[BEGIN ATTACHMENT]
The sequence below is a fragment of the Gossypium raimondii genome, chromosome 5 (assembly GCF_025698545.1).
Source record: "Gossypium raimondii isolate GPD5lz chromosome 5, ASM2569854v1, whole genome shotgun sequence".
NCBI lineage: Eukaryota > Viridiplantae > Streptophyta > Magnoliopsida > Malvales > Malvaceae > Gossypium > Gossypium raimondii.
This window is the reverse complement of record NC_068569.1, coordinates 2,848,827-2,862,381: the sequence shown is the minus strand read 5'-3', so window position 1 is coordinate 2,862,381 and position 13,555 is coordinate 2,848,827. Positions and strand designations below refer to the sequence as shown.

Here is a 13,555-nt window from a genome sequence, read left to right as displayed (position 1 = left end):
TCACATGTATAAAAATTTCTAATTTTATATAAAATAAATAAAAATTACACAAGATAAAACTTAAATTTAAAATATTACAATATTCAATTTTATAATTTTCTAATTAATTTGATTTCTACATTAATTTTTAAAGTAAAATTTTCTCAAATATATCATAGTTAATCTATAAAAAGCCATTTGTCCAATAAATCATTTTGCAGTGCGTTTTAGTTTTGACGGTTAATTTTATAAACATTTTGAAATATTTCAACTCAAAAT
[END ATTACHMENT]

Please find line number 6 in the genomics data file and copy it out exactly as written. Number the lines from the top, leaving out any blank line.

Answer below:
TCACATGTATAAAAATTTCTAATTTTATATAAAATAAATAAAAATTACACAAGATAAAACTTAAATTTAAAATATTACAATATTCAATTTTATAATTTTCTAATTAATTTGATTTCTACATTAATTTTTAAAGTAAAATTTTCTCAAATATATCATAGTTAATCTATAAAAAGCCATTTGTCCAATAAATCATTTTGCAGTGCGTTTTAGTTTTGACGGTTAATTTTATAAACATTTTGAAATATTTCAACTCAAAAT